Wilkes-Barre Times Leader
Barletta, according to his communications director Tim Murtaugh, has been throwing in the bullpen for more than a week in preparation for the big game.
Murtaugh should know a little something about baseball — his grandfather, Danny Murtaugh, managed the Pittsburgh Pirates in the 1960s, including during the dramatic World Series victory over the New York Yankees in 1960.
“He believes he can still gas it to up to 80 miles per hour, and can still snap off a curve or two,” Murtaugh said of his boss.
The proceeds of the event benefit the Boys and Girls Clubs. The game will be played in Nationals Park, home of the National League’s Washington Nationals.
Murtaugh said that since 1909 the Congressional Baseball Game has been the only annual partisan showdown beloved by all and enjoyed by thousands. Republicans hold a 38-36-1 advantage in the 75-year-old series.
On the website for the game, it states: “Every year, with a few interruptions, Senate and House members of each party team up to settle scores and solidify friendships off the floor and on the field. Members usually sport the uniform of their home states and districts, and although proportional representation is not required, elected officials of many states play to win every year. Over the last century the Congressional Baseball Game’s popularity has contributed to its evolution into a fundraiser for two worthy and effective DC area charities, The Washington Literacy Council, and The Boys and Girls Club of Greater Washington.”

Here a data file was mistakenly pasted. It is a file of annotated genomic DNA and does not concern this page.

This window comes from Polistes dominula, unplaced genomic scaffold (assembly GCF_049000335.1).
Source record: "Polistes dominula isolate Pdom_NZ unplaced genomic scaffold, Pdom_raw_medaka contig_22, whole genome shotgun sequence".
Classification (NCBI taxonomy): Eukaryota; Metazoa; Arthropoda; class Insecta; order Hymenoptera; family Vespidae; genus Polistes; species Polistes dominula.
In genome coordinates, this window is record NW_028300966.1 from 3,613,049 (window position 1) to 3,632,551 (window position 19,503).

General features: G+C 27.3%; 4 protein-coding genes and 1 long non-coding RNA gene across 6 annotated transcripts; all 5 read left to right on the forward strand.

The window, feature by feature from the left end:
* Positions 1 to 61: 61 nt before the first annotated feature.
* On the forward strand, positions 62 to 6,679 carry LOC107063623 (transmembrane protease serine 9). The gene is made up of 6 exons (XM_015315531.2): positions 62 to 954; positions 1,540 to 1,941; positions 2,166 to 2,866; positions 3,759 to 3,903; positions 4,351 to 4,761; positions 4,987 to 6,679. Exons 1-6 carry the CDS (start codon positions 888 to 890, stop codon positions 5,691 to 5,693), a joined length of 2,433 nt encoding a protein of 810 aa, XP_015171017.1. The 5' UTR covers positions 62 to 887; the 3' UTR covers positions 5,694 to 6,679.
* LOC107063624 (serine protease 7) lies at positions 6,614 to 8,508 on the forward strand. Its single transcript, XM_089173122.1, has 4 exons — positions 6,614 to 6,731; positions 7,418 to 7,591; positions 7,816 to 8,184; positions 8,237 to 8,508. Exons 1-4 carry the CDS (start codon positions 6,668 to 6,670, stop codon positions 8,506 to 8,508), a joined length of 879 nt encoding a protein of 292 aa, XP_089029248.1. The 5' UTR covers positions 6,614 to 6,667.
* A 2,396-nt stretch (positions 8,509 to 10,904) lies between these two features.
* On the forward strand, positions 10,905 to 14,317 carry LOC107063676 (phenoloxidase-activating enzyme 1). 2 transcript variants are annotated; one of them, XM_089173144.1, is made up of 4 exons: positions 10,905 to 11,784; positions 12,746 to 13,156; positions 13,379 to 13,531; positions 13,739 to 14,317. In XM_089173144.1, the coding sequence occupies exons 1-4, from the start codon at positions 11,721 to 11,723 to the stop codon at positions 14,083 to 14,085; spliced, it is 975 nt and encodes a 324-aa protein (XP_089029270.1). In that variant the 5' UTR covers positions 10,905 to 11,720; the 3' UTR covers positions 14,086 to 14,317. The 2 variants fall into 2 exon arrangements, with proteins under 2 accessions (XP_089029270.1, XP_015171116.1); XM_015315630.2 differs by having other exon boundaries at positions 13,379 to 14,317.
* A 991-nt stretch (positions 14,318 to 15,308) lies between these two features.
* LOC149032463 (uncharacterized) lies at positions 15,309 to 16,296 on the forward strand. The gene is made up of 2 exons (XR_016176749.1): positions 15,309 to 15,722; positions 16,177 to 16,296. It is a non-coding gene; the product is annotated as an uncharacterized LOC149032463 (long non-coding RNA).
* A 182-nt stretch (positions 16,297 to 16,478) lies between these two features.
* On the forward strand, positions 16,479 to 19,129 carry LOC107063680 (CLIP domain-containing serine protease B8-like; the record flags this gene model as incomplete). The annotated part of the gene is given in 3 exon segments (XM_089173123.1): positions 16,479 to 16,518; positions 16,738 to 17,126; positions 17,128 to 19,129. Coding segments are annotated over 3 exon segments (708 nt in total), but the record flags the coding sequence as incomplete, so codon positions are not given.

Barletta, who was a pretty good baseball player back in the day, dreamed of going pro. His idol was Mickey Mantle and his favorite team was the Yankees. He played center field like Mantle and taught himself to be a switch-hitter, also just like Mantle. Shortly after he was married, Barletta convinced his father that he should drop out of college and head to Tampa, Fla., to participate in a tryout camp.
“I was a lead-off hitter. I could bunt and steal bases. But I didn’t make it,” Barletta said in a 2007 story in The Times Leader, even though he could get from home plate to first in 3.7 seconds. “They found out I couldn’t hit a curve ball. So I came back home and went to work for my dad in the construction business.”